Building the Business Case for MTa Kits
Incorporating a new method of experiential learning into any...
I spent a couple of days working in a shearing shed recently, as a helper not a shearer I hasten to add. At first sight, the contrast between shearing sheep and my day-job of facilitating learning could hardly be greater.
I watched fascinated as the shearers entered the pen, grabbed a sheep, flipped it onto its back and dragged it to their workstation. They held it down whilst whipping off the fleece in 2 minutes before shoving it out of the exit hatch where it began grazing before the shearer had grabbed his next customer!
But I wasn’t there to watch, I was there to work. As soon as the fleece began to fall from the sheep I had to whisk it out of the shearers’ way, separate the dagged wool from the clean, the leg and head wool from the main fleece, before putting it all into the appropriate piles for baling.
Meanwhile, the farmer kept up the supply of sheep to be shorn, helped me keep the shearers’ workstations clear of wool and operated the baling machine. Whilst his wife provided us all with tea, sandwiches and cakes every hour and lunch at mid-day (sorry about the traditional gender roles, but that’s how it was.) During the breaks, the farmer and shearer discussed progress; numbers; quality of the shearing; state of the sheep and their fleeces etc.
So what about the similarities between shearing and facilitating?
If we assume that the sheep and the participants are both the customers then the approaches taken between the shearer and facilitator are almost diametrically opposed.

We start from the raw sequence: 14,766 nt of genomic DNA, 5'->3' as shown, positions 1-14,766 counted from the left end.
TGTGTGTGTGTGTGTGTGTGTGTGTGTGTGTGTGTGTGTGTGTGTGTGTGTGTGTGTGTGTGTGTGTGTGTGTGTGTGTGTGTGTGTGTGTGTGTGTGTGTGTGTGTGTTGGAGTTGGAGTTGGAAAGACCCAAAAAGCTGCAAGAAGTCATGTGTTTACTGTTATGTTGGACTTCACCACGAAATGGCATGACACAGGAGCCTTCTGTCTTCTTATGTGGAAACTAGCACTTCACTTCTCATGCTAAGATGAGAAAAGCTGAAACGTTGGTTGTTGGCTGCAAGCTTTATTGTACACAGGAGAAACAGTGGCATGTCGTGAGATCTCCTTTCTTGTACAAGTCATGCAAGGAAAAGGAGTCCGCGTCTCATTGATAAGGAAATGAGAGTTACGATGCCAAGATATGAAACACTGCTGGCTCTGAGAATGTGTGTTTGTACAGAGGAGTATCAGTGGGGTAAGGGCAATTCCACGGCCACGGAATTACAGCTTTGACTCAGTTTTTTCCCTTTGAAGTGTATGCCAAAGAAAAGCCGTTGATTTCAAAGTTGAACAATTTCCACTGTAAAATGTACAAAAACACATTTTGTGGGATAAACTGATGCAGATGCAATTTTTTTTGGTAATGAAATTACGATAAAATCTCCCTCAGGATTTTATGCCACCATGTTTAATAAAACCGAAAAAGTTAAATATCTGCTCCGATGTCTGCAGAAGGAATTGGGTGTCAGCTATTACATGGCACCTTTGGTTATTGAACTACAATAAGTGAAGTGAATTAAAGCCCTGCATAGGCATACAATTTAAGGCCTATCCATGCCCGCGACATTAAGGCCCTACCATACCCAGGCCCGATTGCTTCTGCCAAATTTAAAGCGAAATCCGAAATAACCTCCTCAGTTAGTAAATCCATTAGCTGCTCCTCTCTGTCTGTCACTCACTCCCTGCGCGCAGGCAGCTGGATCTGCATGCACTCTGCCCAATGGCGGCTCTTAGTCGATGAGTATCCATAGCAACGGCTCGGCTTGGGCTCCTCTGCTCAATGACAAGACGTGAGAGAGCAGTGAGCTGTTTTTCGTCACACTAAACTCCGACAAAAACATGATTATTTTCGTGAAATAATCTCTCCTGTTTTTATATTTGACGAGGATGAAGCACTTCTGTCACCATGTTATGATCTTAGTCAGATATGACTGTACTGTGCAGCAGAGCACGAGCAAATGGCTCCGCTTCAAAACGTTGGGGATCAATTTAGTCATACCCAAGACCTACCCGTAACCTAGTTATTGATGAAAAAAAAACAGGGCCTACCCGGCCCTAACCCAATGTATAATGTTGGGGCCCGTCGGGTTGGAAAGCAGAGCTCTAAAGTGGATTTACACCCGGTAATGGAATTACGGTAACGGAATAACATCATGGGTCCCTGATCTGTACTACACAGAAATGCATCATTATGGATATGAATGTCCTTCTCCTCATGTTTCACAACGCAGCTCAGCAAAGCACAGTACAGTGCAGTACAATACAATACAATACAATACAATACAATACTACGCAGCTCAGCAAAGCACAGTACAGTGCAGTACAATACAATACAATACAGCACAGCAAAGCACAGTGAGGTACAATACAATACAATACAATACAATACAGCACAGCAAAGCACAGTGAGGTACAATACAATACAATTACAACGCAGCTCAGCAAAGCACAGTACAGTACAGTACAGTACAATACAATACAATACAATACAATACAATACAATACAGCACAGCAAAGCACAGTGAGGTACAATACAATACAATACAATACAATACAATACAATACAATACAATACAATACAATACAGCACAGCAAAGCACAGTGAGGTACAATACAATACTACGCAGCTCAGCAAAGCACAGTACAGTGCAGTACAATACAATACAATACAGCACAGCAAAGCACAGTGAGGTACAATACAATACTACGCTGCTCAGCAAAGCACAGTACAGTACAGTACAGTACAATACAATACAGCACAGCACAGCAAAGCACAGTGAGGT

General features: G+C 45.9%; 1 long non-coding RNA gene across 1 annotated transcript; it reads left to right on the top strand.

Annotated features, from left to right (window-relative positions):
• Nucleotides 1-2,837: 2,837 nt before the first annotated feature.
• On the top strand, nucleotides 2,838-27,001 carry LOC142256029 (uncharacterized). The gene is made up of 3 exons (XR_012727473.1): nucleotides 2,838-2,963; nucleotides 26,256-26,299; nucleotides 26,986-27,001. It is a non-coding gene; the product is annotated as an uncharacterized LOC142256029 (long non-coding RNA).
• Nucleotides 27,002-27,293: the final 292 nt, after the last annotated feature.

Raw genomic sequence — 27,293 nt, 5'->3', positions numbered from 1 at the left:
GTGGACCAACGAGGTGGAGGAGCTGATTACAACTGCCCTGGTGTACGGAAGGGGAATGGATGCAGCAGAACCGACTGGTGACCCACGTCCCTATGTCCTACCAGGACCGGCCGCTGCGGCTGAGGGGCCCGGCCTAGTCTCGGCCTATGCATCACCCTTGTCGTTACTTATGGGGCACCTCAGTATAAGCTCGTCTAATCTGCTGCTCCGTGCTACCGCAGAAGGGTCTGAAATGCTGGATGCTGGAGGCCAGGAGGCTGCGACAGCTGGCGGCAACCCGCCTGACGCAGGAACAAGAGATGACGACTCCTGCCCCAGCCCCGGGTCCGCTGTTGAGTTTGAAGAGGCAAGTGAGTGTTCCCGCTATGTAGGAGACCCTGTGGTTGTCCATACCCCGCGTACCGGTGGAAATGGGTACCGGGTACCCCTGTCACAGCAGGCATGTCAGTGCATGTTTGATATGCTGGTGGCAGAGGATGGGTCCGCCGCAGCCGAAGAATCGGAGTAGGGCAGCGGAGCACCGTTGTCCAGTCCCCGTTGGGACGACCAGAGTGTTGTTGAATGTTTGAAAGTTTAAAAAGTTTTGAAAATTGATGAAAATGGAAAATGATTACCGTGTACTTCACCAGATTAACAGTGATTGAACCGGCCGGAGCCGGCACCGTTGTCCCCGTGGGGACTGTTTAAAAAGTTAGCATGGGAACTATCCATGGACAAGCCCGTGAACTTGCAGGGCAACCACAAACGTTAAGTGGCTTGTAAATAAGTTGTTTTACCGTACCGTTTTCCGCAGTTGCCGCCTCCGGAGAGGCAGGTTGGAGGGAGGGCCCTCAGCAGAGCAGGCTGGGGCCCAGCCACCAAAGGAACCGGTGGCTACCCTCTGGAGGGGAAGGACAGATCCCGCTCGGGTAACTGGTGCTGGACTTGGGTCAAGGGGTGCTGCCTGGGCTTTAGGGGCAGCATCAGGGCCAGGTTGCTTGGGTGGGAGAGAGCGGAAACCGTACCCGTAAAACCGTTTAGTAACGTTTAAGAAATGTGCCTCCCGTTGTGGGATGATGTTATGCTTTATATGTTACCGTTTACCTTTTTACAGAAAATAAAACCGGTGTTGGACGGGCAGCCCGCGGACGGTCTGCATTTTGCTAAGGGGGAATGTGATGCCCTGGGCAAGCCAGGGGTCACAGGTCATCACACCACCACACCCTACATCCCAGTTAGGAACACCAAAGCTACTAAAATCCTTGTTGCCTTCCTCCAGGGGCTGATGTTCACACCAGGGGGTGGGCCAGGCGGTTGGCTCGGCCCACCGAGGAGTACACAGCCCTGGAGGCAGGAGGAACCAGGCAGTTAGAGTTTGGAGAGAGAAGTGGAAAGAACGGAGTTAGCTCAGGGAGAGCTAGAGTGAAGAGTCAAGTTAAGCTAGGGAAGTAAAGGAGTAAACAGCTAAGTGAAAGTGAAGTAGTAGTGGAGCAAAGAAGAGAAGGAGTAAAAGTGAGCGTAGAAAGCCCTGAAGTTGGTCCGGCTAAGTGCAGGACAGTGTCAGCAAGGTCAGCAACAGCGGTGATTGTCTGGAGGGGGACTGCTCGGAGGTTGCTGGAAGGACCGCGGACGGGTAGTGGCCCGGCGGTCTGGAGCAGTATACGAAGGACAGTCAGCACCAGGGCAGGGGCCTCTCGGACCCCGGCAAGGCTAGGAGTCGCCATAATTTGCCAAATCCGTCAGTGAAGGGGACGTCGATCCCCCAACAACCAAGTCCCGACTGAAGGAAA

However, if we compare the customer-supplier relationship between the farmer and the shearer, and the facilitator and the line/HR manager, then the answer is quite different.
Before the shearing:
The farmer provided an overview of his needs. He decided which sheep he wanted to be shorn and when and how closely he wanted them to be shorn. He agreed his needs with the shearer and the shearer subsequently explained what he needed from the farmer to do the job; the workstations, the support on the day, the state of the sheep (dry fleeces, unfed for 24 hours etc.).
During the shearing:
The farmer gave no further direction. He delegated the job totally to the shearer, doing everything he could to meet the shearers needs, although he did check between sessions to make sure everything was okay and express concerns about the shearing (too many sheep receiving nicks in the skin).
At the end of the day:
The shearer checked with the farmer that he was happy with the job that had been done, agreed how many sheep had been shorn (for payment purposes) and when the remaining sheep were to be shorn.
In other words the basic elements and changing roles that occur in the relationship between the facilitator and the line / HR manager were mirrored in the shearing shed, i.e.
+ Establish and agree the customers’ needs.
+ Ensure that the customer (manager) knows what part they will have to play in the process to enable you to provide the service they require.
+ Review progress and agree future actions.